[Purpose] The purpose of this study was to examine what changes occur in brain waves when patients with stroke receive mirror therapy intervention.
[Subjects and Methods] The subjects of this study were 14 patients with stroke (6 females and 8 males). The subjects were assessed by measuring the alpha and beta waves of the EEG (QEEG-32 system CANS 3000). The mirror therapy intervention was delivered over the course of four weeks (a total of 20 sessions).
[Results] Relative alpha power showed statistically significant differences in the F3, F4, O1, and O2 channels in the situation comparison and higher for hand observation than for mirror observation. Relative beta power showed statistically significant differences in the F3, F4, C3, and C4 channels.
[Conclusion] This study analyzed activity of the brain in each area when patients with stroke observed movements reflected in a mirror, and future research on diverse tasks and stimuli to heighten activity of the brain should be carried out.
Dysfunction from upper extremity hemiparesis impairs performance of many activities of daily living (ADL)1) . Individuals affected by stroke will learn or relearn competencies necessary to perform ADL. Traditionally, the practice of skills provided in neurologic rehabilitation has focused on reducing motor impairment and minimizing physical disability2, 3) . Since 2000, various studies of upper extremity function recovery using interventions such as constraint-induced movement therapy, functional electric stimulation, robotic-assisted rehabilitation, and bilateral arm training have been carried out4) . Such interventions were effective in increasing upper extremity functions in patients with stroke and are continually utilized in the clinical field5–7) .
However, most of the treatment protocols for the paretic upper extremity are labor intensive and require one on one manual interaction with therapists for several weeks, which makes the provision of intensive treatment for all patients difficult8) . Hence, alternative strategies and therapies are needed to reduce the long-term disability and functional impairment from upper extremity hemiparesis9) .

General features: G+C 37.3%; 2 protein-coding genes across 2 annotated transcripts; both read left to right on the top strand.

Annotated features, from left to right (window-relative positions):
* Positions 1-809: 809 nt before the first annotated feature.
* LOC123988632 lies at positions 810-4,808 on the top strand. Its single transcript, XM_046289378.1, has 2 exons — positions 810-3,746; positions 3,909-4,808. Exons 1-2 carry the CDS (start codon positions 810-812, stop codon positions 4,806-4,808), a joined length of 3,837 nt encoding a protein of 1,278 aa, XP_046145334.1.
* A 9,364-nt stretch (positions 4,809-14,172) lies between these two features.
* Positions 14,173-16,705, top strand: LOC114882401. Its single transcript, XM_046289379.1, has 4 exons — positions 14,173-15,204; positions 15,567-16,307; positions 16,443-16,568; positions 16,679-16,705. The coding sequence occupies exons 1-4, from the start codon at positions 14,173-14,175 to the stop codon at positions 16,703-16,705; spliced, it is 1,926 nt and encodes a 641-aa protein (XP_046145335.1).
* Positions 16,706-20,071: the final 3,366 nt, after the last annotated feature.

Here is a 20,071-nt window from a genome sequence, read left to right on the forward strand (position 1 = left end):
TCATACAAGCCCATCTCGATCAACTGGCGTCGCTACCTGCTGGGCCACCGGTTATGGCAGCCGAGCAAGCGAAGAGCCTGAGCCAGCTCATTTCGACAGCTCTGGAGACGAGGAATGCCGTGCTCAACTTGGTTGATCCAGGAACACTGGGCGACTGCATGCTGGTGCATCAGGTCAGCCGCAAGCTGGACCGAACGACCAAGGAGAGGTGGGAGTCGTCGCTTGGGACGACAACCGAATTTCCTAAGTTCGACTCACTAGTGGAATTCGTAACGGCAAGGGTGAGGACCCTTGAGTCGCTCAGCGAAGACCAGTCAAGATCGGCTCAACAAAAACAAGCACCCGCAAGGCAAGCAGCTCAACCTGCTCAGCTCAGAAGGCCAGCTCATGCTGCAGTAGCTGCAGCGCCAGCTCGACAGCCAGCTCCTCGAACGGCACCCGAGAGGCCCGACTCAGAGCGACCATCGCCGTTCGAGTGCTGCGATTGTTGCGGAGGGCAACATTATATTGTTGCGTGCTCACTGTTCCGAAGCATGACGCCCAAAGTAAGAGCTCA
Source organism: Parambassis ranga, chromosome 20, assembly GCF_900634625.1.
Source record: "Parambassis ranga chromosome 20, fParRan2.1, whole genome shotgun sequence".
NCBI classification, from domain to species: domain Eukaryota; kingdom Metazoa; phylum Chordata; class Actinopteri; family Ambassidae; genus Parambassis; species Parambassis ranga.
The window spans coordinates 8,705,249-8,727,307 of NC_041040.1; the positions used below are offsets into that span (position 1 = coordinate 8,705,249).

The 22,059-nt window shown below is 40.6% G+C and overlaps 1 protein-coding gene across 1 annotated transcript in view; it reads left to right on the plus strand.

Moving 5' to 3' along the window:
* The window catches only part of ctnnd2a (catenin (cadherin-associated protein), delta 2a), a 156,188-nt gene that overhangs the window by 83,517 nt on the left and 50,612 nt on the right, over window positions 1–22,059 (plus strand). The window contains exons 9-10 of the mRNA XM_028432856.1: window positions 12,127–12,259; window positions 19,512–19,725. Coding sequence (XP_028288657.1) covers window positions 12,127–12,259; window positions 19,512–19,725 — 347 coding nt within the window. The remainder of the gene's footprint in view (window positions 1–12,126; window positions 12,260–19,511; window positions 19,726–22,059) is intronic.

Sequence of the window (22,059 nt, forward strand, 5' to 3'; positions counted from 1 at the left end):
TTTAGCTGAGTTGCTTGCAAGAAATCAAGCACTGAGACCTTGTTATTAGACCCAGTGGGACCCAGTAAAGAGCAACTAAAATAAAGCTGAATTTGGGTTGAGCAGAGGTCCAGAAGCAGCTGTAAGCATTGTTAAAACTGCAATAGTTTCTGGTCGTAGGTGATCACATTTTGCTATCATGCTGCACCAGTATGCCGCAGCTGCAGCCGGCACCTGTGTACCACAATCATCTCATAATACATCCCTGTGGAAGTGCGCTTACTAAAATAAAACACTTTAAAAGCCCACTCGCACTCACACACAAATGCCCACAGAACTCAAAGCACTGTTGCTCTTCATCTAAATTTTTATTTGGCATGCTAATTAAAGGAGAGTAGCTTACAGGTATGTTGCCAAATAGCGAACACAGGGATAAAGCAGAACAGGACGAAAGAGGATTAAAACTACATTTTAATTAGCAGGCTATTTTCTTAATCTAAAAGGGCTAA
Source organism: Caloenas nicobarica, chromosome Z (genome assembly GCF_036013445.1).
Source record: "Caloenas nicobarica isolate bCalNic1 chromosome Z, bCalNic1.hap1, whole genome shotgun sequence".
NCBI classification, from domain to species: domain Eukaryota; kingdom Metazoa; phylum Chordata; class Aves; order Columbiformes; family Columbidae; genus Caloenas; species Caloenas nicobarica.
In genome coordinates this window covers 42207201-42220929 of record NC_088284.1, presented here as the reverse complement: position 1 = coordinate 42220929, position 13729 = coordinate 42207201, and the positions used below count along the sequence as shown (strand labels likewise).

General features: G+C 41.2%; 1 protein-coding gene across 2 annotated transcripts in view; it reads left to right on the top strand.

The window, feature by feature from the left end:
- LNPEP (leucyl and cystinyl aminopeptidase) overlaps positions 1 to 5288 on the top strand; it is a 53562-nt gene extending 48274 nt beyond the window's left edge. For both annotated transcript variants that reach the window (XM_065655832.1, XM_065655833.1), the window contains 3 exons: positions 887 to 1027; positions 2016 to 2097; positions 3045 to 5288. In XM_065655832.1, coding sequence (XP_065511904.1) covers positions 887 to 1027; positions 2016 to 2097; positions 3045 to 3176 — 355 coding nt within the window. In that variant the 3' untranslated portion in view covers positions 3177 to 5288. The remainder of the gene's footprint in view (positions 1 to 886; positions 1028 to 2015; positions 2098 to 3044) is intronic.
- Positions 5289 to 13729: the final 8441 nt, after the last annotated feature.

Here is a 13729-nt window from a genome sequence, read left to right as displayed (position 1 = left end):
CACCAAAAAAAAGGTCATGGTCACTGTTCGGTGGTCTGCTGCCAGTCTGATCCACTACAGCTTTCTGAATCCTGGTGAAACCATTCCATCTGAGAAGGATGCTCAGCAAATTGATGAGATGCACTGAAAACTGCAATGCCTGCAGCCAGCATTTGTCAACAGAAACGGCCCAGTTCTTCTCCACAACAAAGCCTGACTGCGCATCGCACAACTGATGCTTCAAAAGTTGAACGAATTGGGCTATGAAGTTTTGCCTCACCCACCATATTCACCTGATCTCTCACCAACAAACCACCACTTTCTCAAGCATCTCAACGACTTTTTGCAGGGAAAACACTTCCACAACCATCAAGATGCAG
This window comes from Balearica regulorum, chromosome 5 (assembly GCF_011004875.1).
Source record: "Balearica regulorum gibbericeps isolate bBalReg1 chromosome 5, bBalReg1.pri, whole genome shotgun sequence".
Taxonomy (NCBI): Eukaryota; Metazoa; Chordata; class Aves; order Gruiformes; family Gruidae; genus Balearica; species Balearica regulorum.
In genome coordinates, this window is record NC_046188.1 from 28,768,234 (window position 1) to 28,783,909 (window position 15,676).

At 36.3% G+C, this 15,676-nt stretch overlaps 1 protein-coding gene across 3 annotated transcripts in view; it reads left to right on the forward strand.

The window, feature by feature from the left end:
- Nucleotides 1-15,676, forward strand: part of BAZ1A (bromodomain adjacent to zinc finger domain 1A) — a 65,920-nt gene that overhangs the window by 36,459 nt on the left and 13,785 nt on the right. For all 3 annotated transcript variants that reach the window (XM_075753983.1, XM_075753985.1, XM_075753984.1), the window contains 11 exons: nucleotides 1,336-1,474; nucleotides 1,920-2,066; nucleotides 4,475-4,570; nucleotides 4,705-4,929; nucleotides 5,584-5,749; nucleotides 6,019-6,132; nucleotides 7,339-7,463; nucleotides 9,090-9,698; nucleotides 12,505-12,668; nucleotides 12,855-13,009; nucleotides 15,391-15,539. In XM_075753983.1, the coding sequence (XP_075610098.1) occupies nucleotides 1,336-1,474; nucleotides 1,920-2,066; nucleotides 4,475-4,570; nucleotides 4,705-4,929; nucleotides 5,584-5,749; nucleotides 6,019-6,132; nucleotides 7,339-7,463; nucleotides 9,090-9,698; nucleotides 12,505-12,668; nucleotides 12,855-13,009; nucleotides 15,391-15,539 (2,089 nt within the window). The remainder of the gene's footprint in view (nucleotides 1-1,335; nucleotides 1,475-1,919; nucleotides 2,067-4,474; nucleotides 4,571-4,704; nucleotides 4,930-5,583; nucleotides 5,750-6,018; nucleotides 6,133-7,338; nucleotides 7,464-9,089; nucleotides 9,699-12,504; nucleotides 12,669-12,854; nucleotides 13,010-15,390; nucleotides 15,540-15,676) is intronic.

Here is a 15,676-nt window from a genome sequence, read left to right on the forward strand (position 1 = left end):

Mirror therapy may be a suitable alternative because it is simple; inexpensive; and, most importantly, patient-directed treatment that may improve upper extremity function8, 10) . Emerging methods in mirror therapy aim to restore motor control through a change in brain function, i.e. motor relearning11, 12) . Voluntary movements of the paretic upper extremity and hand by referring to a mirror activate the bilateral cortex and cause reorganization for other areas around the damaged brain to replace its function, thereby affecting recovery in motor function13) .
Although such methods are promising, they have failed to restore functional motor control for many patients who have experienced stroke. It is important to explore new methods that may facilitate the recovery of brain function and the restoration of more normal motor control14) . Many studies have addressed the neurophysiological effects of mirror therapy. The EEG study gave diverse stimulations to the thumb with or without a mirror to examine which area of the cortex was activated. They observed common activation areas in the primary motor cortex (M1), cingulate, and prefrontal cortex15) . And the study with healthy adults used mirror therapy with functional MRI (fMRI) and showed no difference between the dominant and non-dominant hand. Excitability of M1 ipsilateral to a unilateral hand movement was facilitated by viewing a mirror reflection of the moving hand16) . This finding provides neurophysiological evidence supporting the application of mirror therapy in stroke rehabilitation. Even though, previous studies concerned healthy subjects and had no interventions, a diversity of studies have shown upper extremity functional improvement through mirror therapy8) .
Thus, the purpose of this study was to examine what changes occur in brain waves when patients with stroke receive mirror therapy intervention.